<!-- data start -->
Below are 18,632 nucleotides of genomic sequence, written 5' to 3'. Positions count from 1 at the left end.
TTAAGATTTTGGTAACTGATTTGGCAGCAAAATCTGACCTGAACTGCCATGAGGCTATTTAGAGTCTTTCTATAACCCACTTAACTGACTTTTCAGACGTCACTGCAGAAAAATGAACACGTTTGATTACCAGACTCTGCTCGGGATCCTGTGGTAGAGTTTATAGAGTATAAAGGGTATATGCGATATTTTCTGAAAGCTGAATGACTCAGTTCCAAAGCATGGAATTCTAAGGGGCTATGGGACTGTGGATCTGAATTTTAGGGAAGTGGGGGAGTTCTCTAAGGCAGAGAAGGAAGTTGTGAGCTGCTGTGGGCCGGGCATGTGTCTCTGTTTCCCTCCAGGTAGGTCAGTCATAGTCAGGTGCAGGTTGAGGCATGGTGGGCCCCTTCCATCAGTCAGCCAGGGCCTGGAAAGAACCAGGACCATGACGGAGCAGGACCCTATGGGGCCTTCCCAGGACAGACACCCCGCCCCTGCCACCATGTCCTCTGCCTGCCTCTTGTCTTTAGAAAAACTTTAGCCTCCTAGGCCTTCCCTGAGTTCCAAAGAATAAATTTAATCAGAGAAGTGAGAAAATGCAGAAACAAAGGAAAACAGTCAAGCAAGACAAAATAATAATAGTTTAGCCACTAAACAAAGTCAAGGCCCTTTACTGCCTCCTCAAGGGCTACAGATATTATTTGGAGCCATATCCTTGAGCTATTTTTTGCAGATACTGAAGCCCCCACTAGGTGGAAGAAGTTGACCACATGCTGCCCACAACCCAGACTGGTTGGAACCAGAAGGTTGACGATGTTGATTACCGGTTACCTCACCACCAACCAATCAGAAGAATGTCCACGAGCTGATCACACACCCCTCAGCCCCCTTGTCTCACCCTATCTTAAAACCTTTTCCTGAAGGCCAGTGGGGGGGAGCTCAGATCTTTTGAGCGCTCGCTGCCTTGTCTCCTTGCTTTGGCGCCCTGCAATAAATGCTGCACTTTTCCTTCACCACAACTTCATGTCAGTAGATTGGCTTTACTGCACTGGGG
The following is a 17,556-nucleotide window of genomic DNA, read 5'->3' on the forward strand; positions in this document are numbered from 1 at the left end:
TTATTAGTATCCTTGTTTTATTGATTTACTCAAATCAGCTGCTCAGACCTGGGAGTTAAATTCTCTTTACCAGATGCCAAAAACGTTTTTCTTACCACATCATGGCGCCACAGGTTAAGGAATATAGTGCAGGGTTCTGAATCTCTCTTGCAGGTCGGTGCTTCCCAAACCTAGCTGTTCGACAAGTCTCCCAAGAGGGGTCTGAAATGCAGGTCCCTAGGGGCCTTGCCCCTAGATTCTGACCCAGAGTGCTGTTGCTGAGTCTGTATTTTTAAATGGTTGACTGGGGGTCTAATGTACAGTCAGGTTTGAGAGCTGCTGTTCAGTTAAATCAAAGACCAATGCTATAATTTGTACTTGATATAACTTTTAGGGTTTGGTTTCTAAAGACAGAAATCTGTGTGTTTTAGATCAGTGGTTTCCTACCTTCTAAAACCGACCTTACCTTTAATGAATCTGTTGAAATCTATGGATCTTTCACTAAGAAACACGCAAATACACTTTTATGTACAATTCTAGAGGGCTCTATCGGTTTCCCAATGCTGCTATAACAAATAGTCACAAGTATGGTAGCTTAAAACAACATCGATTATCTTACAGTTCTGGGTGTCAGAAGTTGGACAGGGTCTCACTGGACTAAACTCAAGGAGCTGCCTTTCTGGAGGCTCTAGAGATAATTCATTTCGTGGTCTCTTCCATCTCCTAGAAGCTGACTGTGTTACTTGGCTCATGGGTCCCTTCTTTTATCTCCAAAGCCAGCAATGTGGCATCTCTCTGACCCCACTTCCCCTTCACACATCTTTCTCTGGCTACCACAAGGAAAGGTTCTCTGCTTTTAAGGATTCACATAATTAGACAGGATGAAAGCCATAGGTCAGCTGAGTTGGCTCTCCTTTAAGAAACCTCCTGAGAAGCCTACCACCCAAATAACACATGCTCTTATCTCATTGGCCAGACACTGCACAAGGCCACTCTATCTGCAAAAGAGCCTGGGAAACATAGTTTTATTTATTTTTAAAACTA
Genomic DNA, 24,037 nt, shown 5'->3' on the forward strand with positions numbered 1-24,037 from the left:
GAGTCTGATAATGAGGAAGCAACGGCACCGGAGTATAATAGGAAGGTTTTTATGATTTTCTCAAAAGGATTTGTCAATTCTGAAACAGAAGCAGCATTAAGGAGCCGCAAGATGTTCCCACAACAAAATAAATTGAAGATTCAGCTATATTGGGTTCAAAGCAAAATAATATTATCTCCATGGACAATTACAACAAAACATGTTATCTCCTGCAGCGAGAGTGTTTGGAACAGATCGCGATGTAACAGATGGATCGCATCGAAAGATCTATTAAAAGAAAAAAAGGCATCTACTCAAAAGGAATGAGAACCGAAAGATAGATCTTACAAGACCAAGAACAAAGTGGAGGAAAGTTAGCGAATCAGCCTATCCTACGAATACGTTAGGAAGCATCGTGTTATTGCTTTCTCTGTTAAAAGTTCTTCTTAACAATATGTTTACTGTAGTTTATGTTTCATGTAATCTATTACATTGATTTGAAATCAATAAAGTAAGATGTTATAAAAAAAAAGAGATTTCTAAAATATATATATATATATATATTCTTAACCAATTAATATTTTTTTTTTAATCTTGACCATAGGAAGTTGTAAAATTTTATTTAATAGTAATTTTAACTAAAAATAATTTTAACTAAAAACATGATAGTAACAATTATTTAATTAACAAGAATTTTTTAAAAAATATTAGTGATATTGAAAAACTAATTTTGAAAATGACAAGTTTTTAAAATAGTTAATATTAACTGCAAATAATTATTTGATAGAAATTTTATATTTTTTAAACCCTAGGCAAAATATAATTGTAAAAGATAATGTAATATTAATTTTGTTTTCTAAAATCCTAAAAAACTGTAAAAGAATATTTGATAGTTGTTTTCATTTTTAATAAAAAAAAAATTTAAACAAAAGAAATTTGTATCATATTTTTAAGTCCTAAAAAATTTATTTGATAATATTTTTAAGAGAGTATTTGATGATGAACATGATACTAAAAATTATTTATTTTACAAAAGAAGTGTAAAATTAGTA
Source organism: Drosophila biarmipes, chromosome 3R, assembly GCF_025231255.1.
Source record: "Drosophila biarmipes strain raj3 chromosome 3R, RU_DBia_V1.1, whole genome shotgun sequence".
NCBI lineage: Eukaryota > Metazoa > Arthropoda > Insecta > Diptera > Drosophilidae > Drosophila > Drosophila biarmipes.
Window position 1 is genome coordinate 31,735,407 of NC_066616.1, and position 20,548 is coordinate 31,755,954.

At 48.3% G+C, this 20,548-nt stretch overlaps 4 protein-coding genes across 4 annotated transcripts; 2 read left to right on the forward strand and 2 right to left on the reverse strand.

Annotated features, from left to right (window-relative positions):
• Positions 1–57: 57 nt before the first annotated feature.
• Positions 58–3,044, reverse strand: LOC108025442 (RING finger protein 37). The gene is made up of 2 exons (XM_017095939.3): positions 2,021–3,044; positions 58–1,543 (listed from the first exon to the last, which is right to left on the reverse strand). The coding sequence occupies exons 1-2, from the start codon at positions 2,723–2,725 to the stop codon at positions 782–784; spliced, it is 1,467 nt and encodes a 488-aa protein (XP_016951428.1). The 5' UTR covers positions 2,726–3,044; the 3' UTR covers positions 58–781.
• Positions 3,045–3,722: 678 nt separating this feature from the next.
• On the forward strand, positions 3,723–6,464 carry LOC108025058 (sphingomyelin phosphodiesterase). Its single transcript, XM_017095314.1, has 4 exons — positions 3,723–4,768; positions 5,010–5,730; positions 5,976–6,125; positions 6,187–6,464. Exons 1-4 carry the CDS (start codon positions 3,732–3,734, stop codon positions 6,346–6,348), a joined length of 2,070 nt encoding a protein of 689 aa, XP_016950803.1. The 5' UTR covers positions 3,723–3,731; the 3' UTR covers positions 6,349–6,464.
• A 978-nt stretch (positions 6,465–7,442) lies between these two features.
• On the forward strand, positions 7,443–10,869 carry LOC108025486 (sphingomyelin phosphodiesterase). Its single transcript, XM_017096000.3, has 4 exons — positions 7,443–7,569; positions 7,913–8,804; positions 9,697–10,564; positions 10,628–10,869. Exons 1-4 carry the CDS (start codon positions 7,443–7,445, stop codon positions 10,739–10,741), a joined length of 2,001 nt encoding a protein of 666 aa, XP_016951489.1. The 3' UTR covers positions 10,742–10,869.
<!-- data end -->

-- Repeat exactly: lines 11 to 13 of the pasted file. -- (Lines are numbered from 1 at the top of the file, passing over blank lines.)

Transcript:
At 48.3% G+C, this 20,548-nt stretch overlaps 4 protein-coding genes across 4 annotated transcripts; 2 read left to right on the forward strand and 2 right to left on the reverse strand.

Annotated features, from left to right (window-relative positions):
• Positions 1–57: 57 nt before the first annotated feature.